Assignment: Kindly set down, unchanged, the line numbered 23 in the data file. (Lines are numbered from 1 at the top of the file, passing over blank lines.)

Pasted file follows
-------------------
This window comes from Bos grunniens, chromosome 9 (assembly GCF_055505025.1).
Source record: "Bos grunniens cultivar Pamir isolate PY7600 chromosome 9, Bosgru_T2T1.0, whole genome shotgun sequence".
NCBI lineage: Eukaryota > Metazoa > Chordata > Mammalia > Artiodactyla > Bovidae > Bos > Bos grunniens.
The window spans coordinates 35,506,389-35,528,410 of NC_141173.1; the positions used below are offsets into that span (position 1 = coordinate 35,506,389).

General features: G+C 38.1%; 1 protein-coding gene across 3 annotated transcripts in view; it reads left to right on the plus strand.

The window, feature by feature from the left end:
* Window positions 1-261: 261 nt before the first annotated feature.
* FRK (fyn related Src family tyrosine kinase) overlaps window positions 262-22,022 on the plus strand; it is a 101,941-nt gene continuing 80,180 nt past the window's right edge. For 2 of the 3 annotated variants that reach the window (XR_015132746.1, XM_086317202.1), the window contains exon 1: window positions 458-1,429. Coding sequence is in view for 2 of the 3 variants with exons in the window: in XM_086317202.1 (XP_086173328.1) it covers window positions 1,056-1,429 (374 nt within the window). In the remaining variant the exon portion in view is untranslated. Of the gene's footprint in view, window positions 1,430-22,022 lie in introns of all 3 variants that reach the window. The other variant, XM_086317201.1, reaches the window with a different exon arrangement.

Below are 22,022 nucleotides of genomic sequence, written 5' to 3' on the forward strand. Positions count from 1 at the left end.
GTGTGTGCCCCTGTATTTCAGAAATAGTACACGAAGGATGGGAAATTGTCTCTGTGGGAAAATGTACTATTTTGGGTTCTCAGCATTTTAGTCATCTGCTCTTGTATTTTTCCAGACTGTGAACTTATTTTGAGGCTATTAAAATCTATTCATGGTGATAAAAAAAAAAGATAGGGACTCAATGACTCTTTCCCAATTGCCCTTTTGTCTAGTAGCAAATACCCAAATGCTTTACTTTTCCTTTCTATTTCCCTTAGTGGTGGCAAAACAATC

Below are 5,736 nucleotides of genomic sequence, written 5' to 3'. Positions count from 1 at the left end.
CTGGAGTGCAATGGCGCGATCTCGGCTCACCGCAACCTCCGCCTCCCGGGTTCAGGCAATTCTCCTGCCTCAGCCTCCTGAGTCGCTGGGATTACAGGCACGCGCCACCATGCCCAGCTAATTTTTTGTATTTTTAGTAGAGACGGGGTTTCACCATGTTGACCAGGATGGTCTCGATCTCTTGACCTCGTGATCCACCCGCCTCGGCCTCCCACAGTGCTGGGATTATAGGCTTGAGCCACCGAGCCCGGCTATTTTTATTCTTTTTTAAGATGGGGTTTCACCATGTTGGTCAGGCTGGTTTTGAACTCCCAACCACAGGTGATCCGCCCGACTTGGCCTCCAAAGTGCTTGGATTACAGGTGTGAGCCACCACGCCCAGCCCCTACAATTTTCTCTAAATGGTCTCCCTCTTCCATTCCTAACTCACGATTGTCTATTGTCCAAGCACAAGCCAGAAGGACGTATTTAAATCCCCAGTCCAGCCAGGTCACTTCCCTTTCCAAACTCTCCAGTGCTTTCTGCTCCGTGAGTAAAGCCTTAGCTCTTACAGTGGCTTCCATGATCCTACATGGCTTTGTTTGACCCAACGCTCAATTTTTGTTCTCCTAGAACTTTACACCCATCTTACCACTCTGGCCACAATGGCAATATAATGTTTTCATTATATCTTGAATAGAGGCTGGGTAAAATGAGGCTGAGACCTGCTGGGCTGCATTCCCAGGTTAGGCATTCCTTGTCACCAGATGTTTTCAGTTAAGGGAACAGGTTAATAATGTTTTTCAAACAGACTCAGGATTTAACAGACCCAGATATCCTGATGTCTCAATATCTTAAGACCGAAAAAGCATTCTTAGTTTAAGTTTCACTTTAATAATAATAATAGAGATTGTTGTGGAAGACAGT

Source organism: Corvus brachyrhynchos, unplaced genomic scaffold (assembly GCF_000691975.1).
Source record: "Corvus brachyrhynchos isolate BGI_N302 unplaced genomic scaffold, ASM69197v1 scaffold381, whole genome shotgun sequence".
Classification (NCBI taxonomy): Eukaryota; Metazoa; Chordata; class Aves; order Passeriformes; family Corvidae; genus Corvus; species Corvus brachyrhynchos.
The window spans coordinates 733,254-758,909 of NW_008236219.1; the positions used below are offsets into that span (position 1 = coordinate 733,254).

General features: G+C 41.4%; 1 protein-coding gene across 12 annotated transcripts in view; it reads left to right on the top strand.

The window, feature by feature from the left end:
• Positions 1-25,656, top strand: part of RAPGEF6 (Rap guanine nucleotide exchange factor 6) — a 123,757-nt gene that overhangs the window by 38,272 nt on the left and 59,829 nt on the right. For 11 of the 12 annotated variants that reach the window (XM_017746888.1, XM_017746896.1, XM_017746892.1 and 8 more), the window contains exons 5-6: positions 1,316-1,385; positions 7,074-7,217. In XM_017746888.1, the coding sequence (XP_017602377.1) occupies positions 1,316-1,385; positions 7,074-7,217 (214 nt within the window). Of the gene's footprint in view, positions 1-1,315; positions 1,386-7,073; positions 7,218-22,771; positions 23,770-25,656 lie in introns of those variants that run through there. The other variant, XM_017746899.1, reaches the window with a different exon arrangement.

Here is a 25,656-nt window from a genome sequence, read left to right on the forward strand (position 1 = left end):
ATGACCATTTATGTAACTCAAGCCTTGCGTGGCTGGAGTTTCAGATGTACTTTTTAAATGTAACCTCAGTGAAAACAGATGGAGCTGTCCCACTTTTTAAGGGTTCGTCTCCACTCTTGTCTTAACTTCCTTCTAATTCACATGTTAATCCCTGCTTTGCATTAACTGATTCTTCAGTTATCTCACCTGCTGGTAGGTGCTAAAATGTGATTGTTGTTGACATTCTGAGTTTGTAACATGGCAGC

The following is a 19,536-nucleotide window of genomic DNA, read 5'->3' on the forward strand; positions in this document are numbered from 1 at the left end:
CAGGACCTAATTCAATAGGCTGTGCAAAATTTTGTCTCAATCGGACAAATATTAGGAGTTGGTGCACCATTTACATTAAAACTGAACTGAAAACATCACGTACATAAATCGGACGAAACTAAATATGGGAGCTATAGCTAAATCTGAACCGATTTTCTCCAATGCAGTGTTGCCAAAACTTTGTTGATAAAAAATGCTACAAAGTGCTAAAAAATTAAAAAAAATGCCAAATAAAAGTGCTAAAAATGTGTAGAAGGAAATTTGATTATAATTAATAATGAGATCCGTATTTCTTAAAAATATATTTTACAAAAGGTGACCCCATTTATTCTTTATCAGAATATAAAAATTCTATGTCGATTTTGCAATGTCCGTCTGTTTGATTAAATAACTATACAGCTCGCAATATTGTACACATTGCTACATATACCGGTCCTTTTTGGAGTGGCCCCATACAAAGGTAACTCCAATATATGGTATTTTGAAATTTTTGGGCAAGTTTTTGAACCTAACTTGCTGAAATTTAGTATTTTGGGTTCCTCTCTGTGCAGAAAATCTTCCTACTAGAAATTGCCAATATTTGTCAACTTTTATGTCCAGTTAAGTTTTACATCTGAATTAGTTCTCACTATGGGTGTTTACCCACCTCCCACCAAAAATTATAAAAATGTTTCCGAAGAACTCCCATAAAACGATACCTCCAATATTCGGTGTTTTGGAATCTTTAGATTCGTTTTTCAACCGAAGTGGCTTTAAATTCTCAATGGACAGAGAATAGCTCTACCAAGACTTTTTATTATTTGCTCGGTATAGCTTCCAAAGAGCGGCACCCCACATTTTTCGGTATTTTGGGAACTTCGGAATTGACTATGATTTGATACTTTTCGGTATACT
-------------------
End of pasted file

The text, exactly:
CAGGACCTAATTCAATAGGCTGTGCAAAATTTTGTCTCAATCGGACAAATATTAGGAGTTGGTGCACCATTTACATTAAAACTGAACTGAAAACATCACGTACATAAATCGGACGAAACTAAATATGGGAGCTATAGCTAAATCTGAACCGATTTTCTCCAATGCAGTGTTGCCAAAACTTTGTTGATAAAAAATGCTACAAAGTGCTAAAAAATTAAAAAAAATGCCAAATAAAAGTGCTAAAAATGTGTAGAAGGAAATTTGATTATAATTAATAATGAGATCCGTATTTCTTAAAAATATATTTTACAAAAGGTGACCCCATTTATTCTTTATCAGAATATAAAAATTCTATGTCGATTTTGCAATGTCCGTCTGTTTGATTAAATAACTATACAGCTCGCAATATTGTACACATTGCTACATATACCGGTCCTTTTTGGAGTGGCCCCATACAAAGGTAACTCCAATATATGGTATTTTGAAATTTTTGGGCAAGTTTTTGAACCTAACTTGCTGAAATTTAGTATTTTGGGTTCCTCTCTGTGCAGAAAATCTTCCTACTAGAAATTGCCAATATTTGTCAACTTTTATGTCCAGTTAAGTTTTACATCTGAATTAGTTCTCACTATGGGTGTTTACCCACCTCCCACCAAAAATTATAAAAATGTTTCCGAAGAACTCCCATAAAACGATACCTCCAATATTCGGTGTTTTGGAATCTTTAGATTCGTTTTTCAACCGAAGTGGCTTTAAATTCTCAATGGACAGAGAATAGCTCTACCAAGACTTTTTATTATTTGCTCGGTATAGCTTCCAAAGAGCGGCACCCCACATTTTTCGGTATTTTGGGAACTTCGGAATTGACTATGATTTGATACTTTTCGGTATACT